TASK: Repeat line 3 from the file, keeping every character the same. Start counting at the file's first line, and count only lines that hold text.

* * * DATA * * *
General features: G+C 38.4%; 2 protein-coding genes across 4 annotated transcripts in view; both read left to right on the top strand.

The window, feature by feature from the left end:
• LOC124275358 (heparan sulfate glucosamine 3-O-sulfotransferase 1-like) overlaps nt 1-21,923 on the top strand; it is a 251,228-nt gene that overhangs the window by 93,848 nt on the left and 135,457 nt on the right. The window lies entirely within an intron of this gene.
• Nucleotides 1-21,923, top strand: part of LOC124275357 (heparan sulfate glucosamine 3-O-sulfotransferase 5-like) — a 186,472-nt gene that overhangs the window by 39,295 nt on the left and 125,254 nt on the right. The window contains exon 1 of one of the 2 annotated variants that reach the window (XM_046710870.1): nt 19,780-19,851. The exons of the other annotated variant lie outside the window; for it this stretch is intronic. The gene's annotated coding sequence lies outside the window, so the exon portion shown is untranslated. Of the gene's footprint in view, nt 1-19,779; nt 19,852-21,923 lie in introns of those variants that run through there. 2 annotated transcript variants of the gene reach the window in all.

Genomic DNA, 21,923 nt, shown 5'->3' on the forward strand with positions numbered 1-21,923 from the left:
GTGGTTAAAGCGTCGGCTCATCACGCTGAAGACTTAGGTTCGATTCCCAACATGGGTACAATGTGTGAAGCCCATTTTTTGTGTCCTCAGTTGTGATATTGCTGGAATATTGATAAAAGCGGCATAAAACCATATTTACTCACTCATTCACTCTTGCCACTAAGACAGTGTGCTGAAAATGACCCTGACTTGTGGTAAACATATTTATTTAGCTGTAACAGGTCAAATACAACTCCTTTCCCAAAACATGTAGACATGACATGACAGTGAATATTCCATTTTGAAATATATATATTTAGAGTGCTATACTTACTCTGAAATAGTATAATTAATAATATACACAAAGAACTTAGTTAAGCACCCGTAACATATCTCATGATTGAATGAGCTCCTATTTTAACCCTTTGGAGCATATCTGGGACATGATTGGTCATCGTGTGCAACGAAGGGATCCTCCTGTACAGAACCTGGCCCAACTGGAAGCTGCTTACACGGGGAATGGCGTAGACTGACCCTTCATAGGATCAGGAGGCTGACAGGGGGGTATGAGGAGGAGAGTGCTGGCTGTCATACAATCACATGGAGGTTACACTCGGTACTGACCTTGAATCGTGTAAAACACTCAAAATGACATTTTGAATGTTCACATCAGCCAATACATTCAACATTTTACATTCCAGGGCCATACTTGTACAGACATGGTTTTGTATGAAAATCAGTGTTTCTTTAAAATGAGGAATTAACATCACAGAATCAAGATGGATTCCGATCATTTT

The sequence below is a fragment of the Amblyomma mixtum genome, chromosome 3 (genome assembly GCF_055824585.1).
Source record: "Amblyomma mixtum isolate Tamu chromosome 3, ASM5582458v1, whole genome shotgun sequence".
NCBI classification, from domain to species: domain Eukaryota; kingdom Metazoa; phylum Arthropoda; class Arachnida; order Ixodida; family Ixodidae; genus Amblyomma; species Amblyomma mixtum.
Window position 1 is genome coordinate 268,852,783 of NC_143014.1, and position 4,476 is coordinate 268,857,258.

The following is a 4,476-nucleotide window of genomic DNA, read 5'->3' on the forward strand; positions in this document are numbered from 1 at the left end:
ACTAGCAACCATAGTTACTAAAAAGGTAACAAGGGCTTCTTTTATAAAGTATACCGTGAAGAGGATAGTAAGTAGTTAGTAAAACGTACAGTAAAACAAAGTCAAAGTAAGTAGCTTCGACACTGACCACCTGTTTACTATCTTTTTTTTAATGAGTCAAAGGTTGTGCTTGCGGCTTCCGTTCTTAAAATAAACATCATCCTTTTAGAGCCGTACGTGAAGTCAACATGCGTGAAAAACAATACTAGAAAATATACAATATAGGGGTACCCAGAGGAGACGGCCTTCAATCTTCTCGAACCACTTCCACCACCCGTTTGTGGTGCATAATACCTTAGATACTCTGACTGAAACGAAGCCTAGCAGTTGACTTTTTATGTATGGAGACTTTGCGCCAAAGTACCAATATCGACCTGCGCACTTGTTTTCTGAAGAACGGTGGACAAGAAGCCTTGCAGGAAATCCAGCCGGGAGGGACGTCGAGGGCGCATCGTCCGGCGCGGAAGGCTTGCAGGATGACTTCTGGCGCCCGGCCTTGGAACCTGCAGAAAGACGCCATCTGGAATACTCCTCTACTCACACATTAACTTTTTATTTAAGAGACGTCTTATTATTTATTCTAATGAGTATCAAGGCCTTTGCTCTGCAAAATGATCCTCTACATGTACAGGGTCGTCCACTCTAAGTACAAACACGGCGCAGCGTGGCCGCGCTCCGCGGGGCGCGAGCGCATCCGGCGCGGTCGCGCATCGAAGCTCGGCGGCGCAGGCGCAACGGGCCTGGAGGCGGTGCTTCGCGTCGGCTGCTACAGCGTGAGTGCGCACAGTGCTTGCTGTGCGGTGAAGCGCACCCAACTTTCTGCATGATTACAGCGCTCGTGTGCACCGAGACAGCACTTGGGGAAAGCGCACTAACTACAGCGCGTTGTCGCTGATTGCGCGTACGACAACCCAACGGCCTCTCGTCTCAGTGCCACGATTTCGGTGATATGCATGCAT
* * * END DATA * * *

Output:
• LOC124275358 (heparan sulfate glucosamine 3-O-sulfotransferase 1-like) overlaps nt 1-21,923 on the top strand; it is a 251,228-nt gene that overhangs the window by 93,848 nt on the left and 135,457 nt on the right. The window lies entirely within an intron of this gene.